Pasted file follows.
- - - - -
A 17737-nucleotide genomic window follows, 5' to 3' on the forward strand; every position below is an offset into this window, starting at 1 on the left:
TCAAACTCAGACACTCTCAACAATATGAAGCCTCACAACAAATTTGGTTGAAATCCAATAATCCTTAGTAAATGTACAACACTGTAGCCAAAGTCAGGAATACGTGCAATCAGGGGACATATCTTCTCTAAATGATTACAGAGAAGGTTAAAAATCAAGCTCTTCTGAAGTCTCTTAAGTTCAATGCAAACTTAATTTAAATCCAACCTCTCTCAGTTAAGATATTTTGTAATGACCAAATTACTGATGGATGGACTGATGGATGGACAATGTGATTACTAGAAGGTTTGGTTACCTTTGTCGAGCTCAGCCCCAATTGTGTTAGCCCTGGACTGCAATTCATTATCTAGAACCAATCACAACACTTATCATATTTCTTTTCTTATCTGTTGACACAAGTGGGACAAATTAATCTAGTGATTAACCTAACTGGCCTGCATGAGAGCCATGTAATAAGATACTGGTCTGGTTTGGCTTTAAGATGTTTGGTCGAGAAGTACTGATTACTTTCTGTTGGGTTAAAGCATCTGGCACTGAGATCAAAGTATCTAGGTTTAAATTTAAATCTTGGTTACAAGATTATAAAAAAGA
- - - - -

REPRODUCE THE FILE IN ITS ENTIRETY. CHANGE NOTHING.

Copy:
A 17737-nucleotide genomic window follows, 5' to 3' on the forward strand; every position below is an offset into this window, starting at 1 on the left:
TCAAACTCAGACACTCTCAACAATATGAAGCCTCACAACAAATTTGGTTGAAATCCAATAATCCTTAGTAAATGTACAACACTGTAGCCAAAGTCAGGAATACGTGCAATCAGGGGACATATCTTCTCTAAATGATTACAGAGAAGGTTAAAAATCAAGCTCTTCTGAAGTCTCTTAAGTTCAATGCAAACTTAATTTAAATCCAACCTCTCTCAGTTAAGATATTTTGTAATGACCAAATTACTGATGGATGGACTGATGGATGGACAATGTGATTACTAGAAGGTTTGGTTACCTTTGTCGAGCTCAGCCCCAATTGTGTTAGCCCTGGACTGCAATTCATTATCTAGAACCAATCACAACACTTATCATATTTCTTTTCTTATCTGTTGACACAAGTGGGACAAATTAATCTAGTGATTAACCTAACTGGCCTGCATGAGAGCCATGTAATAAGATACTGGTCTGGTTTGGCTTTAAGATGTTTGGTCGAGAAGTACTGATTACTTTCTGTTGGGTTAAAGCATCTGGCACTGAGATCAAAGTATCTAGGTTTAAATTTAAATCTTGGTTACAAGATTATAAAAAAGA